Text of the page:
Policies and practices to be aware of
Legislation relating to mental well-being in the workplace
Employers have legal responsibilities to employees with stress and mental health conditions. The main areas of legislation that relate to the mental well-being in the workplace are:
Equality Act: Your responsibilities
This Act brings together a range of anti-discriminatory law and includes protection for people with mental health conditions ‘where the impairment has lasted or expect to last 12 months and where there has been substantial adverse effect’. It covers the whole employment process including recruitment, the terms and conditions of employment, the period when the person is employed, promotion, redundancy and the termination of employment.
There is an expectation on the employer to make ‘reasonable adjustments’ to enable the employee to carry out their duties. What is considered reasonable will vary depending on the size of your organisation, the practicalities of the adjustments required, how effective the adjustment will be and the disruption caused.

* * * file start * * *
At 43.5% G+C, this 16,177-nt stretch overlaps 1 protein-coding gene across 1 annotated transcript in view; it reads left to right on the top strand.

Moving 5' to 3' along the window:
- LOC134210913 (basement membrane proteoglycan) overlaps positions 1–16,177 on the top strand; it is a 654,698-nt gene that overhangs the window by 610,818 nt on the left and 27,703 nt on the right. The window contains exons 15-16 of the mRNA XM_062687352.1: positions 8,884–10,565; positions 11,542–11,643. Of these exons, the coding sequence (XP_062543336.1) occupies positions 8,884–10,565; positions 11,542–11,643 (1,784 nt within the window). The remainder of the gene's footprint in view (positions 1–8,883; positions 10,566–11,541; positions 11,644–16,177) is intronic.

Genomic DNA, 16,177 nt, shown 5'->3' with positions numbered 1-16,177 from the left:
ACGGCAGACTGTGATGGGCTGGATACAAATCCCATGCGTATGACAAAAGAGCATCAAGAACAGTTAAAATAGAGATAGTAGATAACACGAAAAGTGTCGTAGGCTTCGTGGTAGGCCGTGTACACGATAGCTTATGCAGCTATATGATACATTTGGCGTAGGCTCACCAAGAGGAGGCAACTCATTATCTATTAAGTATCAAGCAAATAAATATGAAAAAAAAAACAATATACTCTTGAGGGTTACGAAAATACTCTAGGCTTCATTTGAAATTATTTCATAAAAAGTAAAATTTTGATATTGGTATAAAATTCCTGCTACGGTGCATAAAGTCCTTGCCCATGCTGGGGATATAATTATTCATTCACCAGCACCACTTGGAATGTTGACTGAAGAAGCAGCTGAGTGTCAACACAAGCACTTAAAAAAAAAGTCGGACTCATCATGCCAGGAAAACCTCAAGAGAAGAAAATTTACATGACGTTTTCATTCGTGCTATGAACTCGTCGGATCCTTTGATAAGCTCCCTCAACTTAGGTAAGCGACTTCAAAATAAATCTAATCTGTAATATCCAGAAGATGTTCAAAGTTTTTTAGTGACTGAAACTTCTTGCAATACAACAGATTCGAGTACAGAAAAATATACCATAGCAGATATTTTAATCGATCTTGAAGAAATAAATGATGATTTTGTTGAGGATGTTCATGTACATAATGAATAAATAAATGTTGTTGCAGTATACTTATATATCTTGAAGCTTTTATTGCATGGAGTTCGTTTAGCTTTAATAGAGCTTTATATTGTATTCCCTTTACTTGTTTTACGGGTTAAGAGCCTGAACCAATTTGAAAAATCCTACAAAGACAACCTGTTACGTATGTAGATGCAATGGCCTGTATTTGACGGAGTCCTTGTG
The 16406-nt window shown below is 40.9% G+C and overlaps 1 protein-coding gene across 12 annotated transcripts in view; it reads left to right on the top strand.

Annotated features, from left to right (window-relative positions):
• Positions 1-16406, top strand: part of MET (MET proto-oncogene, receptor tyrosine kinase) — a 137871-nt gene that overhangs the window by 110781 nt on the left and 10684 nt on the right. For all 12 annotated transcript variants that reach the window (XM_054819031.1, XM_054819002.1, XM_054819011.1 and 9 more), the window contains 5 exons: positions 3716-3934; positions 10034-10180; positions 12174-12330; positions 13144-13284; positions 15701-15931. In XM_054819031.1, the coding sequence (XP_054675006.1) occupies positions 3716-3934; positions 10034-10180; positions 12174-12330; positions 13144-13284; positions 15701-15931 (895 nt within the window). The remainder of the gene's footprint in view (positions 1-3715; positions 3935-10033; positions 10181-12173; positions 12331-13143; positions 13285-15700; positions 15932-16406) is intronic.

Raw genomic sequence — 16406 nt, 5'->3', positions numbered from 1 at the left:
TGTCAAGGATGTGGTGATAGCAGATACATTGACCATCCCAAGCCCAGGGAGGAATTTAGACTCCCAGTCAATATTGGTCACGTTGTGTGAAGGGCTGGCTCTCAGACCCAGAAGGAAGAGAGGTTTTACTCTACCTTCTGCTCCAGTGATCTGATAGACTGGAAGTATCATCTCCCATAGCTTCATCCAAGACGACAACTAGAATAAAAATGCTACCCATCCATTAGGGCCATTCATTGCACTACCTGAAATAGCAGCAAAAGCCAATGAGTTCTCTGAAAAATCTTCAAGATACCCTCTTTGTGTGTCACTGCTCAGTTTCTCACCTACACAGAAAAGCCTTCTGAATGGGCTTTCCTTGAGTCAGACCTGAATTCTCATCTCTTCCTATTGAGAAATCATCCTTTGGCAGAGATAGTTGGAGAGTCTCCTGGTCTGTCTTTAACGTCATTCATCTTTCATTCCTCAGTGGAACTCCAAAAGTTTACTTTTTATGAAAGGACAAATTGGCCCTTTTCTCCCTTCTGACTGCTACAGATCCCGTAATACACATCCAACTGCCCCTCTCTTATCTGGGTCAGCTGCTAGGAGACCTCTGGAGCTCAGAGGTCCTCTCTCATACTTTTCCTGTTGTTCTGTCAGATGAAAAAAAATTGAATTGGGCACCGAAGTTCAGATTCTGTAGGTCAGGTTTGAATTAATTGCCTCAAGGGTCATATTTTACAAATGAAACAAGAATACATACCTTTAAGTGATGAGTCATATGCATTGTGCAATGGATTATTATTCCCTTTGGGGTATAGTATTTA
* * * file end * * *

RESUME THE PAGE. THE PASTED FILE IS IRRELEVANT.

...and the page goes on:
Health and Safety: Your responsibilities
The Health and Safety at Work Act requires employers to provide a workplace that is safe and healthy and ensure employees do not suffer from illnesses caused by work-related stress.
The Management of Health and Safety at Work Regulations requires employers to be active about identifying risks. Thus a risk assessment is required to assess issues relating to health & safety – including stress – and make sure there are adequate controls in place to deal with the issue. If there is a ‘reasonable likelihood’ that stress could cause ill health, employers also have to provide health surveillance for affected staff.
The HSE Offences Act does not alter the responsibilities of employers but it does give the courts a wider range of hearing the case and of sentencing. Previously most breaches of health and safety regulations were subject to a fine not exceeding £5,000 in the Magistrates Courts. This Law significantly increase the maximum fine to £20,000. Plus certain offences, that were previously only triable in the Magistrates Courts, are now triable in Crown Courts too, and can result in a real possibility of two year jail sentences being imposed which can be accompanied by an unlimited fine.